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New Dutch fiscal unity regime: a long-term project

This is the last blog in a series on three documents published around the 2021 Dutch budget. It deals with a letter from the Dutch government to parliament on the future of the Dutch fiscal unity regime, the Dutch form of tax consolidation (earlier blogs covered the eligibility of substance-less holding companies for the participation exemption and a proposed change to the application of the arm's length principle). 

The letter indicates that the Dutch fiscal regime will change. But, for those of you fearing another major tax change in the near future, you may sit back and relax. The Dutch government does not expect a new system to be effective until 2025 or 2026.

Current regime

The essence of the current fiscal unity regime is that it treats all members of the fiscal unity as one single taxpayer. All assets and liabilities of subsidiaries in a fiscal unity are attributed to the parent and intercompany transactions are completely ignored (with some exceptions to prevent abuse). 

The viability of the system has been put into question following a decision by the European Court of Justice that for each benefit granted by the regime, it should be determined whether that benefit should also be granted in cross-border situations. For example, if a Dutch parent of a fiscal unity borrows funds from a related party and contributes those funds to a subsidiary that is a member of the fiscal unity and which uses the funds to buy a business, the deductibility of interest on the loan is not restricted under article 10a of the 1969 Dutch Corporate Income Tax Act, because a capital contribution within a fiscal unity is ignored. If the subsidiary was established outside the Netherlands and was therefore not part of the fiscal unity, a deduction for the interest could potentially be denied under the same provision. The ECJ decision would require the Netherlands to treat both situations in the same way, i.e., to grant an interest deduction in the cross-border situation as well. 

The consequences of the ECJ decision were addressed in emergency legislation which was introduced with retroactive effect and which took away the domestic benefits in a number of situations so that these benefits would not also have to be given in cross-border situations. The result was a set of rules that even the Dutch government admitted was so complicated that parts of it could not be administrated. And even with these rules, the fiscal unity regime still has elements that are vulnerable from an EU law perspective. Therefore, the government announced a consultation on moving to a more robust (read: EU proof) tax consolidation system.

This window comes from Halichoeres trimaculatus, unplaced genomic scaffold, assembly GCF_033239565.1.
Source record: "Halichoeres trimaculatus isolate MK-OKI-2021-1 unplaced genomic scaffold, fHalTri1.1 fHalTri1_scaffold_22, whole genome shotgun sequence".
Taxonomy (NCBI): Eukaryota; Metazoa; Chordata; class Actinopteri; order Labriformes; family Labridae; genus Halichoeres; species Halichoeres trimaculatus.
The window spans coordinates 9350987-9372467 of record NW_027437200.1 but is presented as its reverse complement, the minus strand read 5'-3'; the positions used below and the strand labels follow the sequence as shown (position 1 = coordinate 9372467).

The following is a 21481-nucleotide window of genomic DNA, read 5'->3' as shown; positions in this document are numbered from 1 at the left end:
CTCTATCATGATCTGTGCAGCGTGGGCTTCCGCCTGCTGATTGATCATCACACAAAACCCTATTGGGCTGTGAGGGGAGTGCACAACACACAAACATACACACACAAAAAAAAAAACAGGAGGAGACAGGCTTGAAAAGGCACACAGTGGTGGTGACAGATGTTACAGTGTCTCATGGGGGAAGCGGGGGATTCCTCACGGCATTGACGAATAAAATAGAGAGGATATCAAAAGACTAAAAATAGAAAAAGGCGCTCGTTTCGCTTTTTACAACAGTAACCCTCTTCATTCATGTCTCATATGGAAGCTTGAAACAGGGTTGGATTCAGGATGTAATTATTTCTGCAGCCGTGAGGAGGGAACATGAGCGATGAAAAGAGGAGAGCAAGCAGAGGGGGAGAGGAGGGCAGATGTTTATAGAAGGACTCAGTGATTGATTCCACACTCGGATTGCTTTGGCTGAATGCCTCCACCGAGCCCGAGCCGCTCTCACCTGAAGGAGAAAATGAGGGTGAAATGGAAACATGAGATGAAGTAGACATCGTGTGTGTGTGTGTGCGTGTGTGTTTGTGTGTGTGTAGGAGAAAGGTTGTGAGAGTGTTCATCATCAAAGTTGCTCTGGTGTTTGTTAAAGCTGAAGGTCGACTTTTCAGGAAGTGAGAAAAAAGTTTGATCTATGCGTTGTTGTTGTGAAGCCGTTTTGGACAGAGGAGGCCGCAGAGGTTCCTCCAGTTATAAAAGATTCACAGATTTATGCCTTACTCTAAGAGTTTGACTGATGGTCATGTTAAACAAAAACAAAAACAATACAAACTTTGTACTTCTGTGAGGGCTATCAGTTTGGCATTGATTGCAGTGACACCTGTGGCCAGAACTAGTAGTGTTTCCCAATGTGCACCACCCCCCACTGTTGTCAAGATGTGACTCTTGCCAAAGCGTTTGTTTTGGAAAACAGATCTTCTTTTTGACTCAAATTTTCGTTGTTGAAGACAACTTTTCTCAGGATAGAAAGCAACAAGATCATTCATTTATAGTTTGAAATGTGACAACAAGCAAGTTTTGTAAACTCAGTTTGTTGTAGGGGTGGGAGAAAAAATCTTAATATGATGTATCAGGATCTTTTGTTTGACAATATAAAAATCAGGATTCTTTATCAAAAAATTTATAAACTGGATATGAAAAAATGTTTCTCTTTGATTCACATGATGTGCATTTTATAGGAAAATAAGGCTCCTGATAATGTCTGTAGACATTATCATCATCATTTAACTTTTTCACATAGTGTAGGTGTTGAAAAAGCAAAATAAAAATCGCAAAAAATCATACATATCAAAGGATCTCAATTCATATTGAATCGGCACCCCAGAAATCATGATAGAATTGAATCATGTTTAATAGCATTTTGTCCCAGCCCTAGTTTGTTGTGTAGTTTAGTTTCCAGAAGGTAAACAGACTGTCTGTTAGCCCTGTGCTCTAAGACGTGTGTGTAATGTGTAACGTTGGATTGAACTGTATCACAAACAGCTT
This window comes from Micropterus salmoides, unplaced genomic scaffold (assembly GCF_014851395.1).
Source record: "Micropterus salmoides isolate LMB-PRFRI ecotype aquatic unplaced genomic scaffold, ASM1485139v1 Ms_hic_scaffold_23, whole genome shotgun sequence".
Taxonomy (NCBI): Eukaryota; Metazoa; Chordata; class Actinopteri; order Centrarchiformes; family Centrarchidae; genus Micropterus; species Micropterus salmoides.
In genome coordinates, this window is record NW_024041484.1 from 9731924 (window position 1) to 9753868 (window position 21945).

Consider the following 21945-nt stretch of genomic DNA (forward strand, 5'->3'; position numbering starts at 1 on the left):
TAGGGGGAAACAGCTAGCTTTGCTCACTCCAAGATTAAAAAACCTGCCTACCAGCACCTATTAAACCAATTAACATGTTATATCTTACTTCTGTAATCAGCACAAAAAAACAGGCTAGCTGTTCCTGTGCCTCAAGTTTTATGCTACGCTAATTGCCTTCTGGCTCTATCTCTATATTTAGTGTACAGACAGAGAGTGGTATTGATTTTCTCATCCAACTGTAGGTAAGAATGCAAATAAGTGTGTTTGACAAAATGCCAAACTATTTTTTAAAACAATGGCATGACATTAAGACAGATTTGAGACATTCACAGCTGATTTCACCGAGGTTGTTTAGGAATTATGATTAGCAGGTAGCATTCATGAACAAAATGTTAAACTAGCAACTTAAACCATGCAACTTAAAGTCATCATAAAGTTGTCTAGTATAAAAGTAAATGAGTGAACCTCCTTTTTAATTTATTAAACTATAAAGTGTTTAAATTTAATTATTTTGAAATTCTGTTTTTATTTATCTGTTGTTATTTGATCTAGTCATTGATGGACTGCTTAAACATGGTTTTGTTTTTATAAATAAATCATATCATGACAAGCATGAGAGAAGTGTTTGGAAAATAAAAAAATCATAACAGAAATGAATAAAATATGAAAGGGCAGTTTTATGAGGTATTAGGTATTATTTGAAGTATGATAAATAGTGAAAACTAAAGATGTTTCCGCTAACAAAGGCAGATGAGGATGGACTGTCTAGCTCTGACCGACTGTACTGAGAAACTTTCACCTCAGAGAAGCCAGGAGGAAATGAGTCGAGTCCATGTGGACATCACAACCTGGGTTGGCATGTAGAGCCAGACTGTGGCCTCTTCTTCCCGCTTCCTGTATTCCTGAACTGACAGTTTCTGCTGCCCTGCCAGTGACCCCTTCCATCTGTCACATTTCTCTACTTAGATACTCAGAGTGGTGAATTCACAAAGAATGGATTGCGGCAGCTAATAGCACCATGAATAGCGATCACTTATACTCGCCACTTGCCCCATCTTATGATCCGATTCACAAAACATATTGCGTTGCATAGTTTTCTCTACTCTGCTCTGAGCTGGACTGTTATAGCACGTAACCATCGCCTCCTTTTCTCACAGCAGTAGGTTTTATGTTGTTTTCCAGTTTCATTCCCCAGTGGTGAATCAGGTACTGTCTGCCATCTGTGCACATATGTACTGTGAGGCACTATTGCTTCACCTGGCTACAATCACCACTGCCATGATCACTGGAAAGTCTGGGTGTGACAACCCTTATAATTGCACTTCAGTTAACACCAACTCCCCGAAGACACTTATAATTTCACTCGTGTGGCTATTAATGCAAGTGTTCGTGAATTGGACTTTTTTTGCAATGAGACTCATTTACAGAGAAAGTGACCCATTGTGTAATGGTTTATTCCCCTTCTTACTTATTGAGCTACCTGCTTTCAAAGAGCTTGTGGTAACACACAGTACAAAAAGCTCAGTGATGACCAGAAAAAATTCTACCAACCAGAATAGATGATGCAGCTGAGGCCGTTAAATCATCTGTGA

Opting for change

In the letter, the Dutch government shares the outcome of a public consultation on possible alternatives to the present fiscal unity regime: 

  1. Muddling on with the existing system, fixing it each time it would appear to be in conflict with EU law
  2. Abolishing any form of tax consolidation system
  3. Replacing the existing system with a profit/loss transfer system or a system of pooling of results
  4. Introducing cross-border fiscal unity

Although 7 out of 11 respondents (mostly industry groups) opted for the first alternative, the Dutch government is in favor of further exploring option 3, which had only 3 supporters. 

The reason for this choice is that, according to the Dutch government, the current system has become too complex and will only get worse, if further challenges under EU law are successful, requiring further piecemeal repairs. Furthermore, if EU law challenges are successful, this may have serious budgetary consequences which may even be permanent, if the identified defects cannot be addressed through legislative amendments.

The Dutch government's choice for option 3 also seems inspired by the fact that this system is widely employed among EU Member States - which may be the implicit reason why option 4, a cross-border fiscal unity, was rejected: no other EU Member State has it. The Dutch government apparently believes that now is not the time for the Netherlands to come up with groundbreaking, innovative fiscal legislation.

With regard to the favored option 3, the Dutch government has not explicitly chosen between a system of profit/loss transfer or a system of result pooling. The letter merely lists some features of the current regime that might resurface in a future regime: eligible entities, a 95% ownership requirement, optionality of the regime and voluntary entry into, and exit out of, the regime for individual companies. Furthermore, the letter forecasts some changes compared to the present situation, such as a per-entity determination of the taxable result, including all applicable rules (transfer pricing, interest limitation, investment credits, etc.), and the accompanying administration of these per-entity results (estimated at 200.000 entities).


The preparation of a draft law is left to the next government, which will be formed after the 17 March 2021 elections. The Dutch government estimates that it will take approximately five years before the present fiscal unity system can be replaced with a new system of tax consolidation.

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According to the Dutch government, the current fiscal unity system has become too complex and will only get worse, if further challenges under EU law are successful


mvanderweijden, debrauw, dutch tax, tax consolidation, group tax, groups